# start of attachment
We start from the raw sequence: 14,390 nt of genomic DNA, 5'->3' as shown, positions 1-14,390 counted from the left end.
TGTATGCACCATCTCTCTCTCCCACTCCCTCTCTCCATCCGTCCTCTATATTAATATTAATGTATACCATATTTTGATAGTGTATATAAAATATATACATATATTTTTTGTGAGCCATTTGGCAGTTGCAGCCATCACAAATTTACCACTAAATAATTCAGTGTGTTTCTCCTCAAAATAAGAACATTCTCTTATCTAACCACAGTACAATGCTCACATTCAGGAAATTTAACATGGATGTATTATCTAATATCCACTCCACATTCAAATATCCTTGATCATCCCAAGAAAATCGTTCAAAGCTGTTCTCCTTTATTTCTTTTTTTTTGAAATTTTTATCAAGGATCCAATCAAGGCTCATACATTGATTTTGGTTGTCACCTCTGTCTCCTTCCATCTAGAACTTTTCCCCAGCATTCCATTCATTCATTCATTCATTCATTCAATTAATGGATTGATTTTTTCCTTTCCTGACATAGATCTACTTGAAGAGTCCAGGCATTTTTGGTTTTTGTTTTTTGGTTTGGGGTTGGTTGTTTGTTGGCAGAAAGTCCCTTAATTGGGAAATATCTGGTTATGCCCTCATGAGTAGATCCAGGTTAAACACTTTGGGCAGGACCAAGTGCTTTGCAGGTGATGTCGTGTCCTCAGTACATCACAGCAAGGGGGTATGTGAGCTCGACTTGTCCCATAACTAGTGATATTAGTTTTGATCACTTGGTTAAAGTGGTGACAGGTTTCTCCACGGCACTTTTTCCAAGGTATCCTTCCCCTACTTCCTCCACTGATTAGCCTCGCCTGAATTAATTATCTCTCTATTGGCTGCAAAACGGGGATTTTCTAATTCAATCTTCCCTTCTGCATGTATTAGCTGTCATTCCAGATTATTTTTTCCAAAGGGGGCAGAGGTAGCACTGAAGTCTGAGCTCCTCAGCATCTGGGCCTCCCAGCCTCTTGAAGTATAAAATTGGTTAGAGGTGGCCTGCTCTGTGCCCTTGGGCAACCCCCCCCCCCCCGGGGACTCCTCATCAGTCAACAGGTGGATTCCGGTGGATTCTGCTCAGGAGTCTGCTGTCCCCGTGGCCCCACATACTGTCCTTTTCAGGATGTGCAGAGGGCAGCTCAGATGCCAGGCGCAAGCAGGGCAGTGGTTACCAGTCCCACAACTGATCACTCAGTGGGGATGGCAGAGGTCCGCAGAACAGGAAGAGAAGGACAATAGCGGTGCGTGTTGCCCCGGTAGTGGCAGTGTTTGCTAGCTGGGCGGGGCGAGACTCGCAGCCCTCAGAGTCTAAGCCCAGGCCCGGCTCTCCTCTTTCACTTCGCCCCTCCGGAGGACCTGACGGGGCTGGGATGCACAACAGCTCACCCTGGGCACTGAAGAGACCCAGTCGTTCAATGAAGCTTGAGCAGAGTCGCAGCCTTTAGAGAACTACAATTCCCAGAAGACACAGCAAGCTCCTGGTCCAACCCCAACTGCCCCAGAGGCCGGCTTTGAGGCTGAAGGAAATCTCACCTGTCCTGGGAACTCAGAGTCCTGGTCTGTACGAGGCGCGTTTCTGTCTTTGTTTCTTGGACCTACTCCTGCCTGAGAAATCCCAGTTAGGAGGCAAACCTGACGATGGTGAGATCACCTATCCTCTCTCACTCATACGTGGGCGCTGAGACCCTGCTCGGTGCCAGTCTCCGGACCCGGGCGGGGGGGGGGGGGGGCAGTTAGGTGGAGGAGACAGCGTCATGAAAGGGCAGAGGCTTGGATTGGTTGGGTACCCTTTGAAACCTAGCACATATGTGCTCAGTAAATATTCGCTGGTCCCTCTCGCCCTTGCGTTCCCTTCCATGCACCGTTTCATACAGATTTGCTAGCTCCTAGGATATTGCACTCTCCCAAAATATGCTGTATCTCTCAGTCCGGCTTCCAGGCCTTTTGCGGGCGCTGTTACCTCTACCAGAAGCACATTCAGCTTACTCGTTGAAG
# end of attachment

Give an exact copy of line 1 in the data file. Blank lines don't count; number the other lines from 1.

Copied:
We start from the raw sequence: 14,390 nt of genomic DNA, 5'->3' as shown, positions 1-14,390 counted from the left end.